Without his own office, county attorney floats

He is one of the county's best-paid employees, but Bob Sumner has no desk to call his own. Depending on the day of the week, he might be roaming the government center to find a room.

Published July 4, 2006

NEW PORT RICHEY - Forgive Bob Sumner if he doesn't know where his office will be today.

His files and family photos sit in a spare office on the first floor, two stories down from the rest of the county attorney's office.

Some days Sumner uses that office, unless county lobbyist Joe Mannion needs it. Then he works out of an upstairs conference room, until someone needs that. Then he looks for an unoccupied office, or uses the time to catch up with the other attorneys in their offices.

Doesn't that make him hard to find?

"That's the nice thing about it," Sumner said, chuckling.

As the county attorney whose advice and signature are needed before most items go to the County Commission, Sumner is one of Pasco's most powerful men. As someone who earns $158,369, he is one of the highest-paid county employees.

But as his staff multiplied to handle the grist of local government, Bob Sumner became a man without an office.

For seven years he had a modest office, nestled among a growing number of assistant county attorneys, on the third floor of the West Pasco Government Center. But when the ninth one, Alyssa Ruge, arrived last month, Sumner had nowhere to put her but his own desk.

"I need it less than she does," Sumner said matter of factly. "She needs to be in one place with a desk and a computer and all of her research materials."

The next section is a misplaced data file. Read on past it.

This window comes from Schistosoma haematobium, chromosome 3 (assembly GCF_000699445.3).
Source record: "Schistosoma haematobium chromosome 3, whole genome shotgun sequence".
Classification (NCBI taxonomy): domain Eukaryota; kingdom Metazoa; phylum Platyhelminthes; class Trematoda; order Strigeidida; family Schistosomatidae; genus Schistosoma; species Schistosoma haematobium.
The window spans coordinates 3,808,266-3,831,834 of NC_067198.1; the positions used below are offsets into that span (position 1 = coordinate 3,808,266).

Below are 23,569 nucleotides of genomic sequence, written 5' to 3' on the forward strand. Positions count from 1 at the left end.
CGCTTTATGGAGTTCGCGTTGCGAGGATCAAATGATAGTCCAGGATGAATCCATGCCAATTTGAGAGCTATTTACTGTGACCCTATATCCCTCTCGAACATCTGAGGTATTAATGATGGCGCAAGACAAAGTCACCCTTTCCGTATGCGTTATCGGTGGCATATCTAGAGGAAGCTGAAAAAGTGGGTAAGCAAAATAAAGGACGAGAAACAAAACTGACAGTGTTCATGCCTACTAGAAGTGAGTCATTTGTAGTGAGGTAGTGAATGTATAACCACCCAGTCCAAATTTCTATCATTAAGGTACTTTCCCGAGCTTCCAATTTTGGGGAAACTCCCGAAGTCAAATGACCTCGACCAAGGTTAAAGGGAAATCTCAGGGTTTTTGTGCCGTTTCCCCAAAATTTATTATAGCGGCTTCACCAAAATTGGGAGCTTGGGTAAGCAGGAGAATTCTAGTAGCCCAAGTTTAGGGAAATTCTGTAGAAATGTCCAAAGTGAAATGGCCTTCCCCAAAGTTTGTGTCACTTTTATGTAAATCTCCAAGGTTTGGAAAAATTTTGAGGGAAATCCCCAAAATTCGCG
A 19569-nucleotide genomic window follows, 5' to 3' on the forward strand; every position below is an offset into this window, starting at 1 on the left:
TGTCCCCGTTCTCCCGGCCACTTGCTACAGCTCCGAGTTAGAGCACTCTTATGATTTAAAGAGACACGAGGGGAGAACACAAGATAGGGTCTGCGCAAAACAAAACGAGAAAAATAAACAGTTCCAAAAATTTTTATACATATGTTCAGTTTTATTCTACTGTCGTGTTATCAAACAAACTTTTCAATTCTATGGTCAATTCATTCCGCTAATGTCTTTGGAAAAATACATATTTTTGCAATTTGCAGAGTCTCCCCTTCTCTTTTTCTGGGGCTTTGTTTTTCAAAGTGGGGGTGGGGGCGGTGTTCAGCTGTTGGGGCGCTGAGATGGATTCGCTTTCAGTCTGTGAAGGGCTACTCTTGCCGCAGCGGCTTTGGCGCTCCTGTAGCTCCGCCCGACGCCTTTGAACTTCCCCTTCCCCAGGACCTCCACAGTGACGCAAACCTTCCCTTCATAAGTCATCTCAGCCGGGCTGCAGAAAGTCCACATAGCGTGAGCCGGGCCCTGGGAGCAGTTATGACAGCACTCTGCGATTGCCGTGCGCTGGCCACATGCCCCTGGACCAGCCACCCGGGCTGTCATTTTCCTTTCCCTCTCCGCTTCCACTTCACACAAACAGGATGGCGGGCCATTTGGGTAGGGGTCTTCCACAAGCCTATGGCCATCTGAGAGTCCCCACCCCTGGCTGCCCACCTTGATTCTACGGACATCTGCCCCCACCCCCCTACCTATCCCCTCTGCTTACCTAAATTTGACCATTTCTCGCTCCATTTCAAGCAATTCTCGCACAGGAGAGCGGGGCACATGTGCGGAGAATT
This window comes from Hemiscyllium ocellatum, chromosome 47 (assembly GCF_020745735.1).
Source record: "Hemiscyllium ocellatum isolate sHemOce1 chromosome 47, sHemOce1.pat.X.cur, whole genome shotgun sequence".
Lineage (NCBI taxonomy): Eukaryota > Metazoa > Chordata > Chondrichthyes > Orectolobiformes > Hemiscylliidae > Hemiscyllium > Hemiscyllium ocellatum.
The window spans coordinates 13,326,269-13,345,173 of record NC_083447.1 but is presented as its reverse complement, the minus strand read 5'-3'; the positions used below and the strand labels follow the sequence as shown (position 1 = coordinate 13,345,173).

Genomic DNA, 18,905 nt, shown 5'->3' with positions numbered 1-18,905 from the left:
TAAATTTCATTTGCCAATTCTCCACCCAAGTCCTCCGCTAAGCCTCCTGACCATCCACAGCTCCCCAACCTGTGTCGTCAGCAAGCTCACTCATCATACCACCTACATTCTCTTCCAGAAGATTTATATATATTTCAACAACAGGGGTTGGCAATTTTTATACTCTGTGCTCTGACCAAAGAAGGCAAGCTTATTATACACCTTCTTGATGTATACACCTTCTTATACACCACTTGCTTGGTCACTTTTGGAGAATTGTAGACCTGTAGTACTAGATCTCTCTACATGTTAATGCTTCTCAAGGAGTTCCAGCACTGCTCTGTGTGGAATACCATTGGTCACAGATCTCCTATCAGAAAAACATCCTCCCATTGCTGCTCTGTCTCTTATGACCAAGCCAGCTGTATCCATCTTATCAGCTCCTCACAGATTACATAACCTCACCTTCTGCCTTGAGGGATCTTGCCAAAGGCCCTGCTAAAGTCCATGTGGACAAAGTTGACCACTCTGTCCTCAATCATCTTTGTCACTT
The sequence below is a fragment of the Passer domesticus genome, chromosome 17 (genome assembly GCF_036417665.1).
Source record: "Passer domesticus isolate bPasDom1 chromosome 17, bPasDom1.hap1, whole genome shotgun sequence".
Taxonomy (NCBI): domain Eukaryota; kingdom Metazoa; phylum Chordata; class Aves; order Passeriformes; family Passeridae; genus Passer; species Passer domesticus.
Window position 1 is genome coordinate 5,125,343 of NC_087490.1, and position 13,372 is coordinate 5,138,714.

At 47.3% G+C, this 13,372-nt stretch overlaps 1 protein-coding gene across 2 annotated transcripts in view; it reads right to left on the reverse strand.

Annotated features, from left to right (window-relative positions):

Sumner said the other attorneys do the research and the drafting of memos and ordinances. He reviews all of their work, and he can do that from almost anywhere.

At first he landed in Commissioner Ted Schrader's office on the first floor of the government center. The space is rarely used because the east Pasco commissioner primarily works from the historic courthouse in Dade City.

"Then after I got everything down there, I found out (county lobbyist) Joe Mannion uses the office on Wednesdays and Fridays," Sumner said. "So I have an office downstairs Mondays, Tuesdays and Thursdays, and I kind of just float around and look for an empty office the rest of the time."

Mannion said he doesn't mind sharing the space, which now has Sumner's books on the shelves and Sumner's law degree from Stetson University sitting against the wall. When the lobbyist is on the phone, he can't miss the framed picture of Sumner's grandchildren gathered around the Christmas tree.

"It's like, they're here, I have company now," Mannion said.

Sumner has no complaints.

"I guess we're going to have to start looking for some space someplace, maybe move some of the attorneys into another building. I don't know," he said. "I haven't figured it out yet because I really haven't concentrated on it."

Naturally he's got bigger things on his plate, from the usual mix of ordinances and rezonings to the recent changes to the comprehensive land use plan that riled the Pasco Building Association.

He doesn't even think about his nomad status until he's waiting in the elevator and someone steps in with a smart remark:

"Mind if I come into your office?"